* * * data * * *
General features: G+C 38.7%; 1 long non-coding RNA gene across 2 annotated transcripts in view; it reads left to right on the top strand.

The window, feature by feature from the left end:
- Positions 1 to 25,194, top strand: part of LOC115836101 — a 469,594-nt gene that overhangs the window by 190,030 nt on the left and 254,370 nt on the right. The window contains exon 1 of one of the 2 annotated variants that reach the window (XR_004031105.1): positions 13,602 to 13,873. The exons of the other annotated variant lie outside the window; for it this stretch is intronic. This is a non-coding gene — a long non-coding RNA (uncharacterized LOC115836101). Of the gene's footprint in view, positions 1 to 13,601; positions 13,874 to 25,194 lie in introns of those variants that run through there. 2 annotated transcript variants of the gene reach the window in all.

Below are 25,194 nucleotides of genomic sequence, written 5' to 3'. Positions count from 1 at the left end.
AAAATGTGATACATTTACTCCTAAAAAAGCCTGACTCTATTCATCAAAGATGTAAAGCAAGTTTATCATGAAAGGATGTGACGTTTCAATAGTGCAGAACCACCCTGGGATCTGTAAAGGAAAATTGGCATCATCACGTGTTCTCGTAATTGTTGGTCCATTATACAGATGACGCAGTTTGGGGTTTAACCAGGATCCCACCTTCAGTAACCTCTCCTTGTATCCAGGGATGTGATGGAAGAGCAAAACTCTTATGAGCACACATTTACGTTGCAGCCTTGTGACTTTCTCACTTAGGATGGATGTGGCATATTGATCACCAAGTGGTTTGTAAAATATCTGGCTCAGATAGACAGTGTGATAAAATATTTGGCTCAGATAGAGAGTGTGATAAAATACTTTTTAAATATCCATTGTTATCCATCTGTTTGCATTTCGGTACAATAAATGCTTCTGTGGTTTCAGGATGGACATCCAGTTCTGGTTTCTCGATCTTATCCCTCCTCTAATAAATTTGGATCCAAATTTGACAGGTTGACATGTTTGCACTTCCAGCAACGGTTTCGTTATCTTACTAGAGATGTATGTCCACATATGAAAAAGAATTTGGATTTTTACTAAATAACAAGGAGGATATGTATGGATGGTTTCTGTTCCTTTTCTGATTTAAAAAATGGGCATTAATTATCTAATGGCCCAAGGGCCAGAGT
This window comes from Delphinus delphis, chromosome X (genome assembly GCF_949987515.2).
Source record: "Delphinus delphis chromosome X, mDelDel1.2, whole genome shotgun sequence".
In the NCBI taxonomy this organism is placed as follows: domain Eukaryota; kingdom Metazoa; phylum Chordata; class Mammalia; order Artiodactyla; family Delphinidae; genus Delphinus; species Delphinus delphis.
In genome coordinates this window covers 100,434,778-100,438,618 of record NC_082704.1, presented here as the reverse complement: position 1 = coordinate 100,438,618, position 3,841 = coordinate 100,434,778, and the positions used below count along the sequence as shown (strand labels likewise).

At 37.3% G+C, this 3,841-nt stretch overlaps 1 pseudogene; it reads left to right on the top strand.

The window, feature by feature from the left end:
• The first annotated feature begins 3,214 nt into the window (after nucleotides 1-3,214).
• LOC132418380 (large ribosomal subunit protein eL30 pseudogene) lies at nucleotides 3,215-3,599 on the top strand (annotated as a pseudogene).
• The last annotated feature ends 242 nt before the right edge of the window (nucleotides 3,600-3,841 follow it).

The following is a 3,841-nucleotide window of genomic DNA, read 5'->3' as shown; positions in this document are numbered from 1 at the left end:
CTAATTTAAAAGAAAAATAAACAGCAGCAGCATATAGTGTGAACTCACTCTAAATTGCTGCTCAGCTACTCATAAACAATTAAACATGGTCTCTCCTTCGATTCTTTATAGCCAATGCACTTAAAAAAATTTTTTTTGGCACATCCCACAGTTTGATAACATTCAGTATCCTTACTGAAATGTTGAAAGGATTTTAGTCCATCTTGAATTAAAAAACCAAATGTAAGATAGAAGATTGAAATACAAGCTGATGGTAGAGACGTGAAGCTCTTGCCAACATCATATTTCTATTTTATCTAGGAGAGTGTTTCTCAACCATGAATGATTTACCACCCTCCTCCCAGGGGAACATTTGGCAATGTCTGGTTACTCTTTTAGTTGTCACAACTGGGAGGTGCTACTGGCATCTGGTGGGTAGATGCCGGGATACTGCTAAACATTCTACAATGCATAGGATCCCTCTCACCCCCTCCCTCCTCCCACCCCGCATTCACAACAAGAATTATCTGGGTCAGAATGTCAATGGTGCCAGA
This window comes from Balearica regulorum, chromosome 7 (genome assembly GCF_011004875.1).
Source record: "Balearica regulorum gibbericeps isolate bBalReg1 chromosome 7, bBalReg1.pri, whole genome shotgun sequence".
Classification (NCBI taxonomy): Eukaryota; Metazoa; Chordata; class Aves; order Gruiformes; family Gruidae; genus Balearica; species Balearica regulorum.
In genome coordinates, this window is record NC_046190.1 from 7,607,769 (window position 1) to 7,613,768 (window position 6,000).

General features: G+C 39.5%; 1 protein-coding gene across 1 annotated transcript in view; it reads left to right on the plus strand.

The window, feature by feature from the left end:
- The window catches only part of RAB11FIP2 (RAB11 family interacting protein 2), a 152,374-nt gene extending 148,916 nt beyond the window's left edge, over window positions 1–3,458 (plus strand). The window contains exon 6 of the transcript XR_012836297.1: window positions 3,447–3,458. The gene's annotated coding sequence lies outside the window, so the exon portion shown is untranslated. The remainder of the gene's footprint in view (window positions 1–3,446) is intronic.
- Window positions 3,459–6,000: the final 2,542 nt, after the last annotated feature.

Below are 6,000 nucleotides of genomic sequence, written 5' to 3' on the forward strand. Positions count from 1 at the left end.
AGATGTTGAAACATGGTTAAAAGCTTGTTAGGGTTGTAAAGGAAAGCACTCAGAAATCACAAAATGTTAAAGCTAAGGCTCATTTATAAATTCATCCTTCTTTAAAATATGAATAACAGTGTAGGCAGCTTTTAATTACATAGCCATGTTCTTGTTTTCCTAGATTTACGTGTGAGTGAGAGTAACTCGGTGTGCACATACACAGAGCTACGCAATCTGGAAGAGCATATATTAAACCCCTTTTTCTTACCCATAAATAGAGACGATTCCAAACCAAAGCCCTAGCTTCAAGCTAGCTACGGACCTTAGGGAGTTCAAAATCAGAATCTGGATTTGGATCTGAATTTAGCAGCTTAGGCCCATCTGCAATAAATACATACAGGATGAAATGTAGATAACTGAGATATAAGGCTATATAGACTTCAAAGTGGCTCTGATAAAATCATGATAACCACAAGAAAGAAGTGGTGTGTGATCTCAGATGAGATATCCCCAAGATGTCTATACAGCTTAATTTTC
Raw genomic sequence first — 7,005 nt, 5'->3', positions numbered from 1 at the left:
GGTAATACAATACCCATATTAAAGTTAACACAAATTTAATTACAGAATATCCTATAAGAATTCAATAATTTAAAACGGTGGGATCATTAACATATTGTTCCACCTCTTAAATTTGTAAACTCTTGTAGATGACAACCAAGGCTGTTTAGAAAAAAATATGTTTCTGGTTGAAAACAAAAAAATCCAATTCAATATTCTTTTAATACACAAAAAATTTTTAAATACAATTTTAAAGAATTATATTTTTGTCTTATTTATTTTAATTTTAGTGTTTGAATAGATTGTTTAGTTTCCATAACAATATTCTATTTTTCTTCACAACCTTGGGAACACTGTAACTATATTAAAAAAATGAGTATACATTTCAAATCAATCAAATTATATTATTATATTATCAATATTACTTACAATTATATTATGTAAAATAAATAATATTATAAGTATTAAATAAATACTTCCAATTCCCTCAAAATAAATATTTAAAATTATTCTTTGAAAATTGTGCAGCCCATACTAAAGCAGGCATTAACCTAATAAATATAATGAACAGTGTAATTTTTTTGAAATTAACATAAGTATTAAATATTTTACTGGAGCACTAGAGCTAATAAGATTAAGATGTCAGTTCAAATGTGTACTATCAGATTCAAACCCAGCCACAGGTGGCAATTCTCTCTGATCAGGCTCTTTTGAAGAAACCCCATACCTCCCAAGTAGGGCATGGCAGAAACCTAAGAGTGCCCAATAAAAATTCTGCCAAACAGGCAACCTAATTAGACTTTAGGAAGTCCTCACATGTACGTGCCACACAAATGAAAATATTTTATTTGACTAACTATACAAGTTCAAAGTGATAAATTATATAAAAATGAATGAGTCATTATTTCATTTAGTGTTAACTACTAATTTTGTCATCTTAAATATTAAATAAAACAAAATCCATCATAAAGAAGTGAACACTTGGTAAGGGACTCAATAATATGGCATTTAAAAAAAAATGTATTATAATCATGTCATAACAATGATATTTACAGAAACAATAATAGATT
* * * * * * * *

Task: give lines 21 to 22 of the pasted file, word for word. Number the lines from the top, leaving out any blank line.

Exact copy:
General features: G+C 39.5%; 1 protein-coding gene across 1 annotated transcript in view; it reads left to right on the plus strand.

The window, feature by feature from the left end: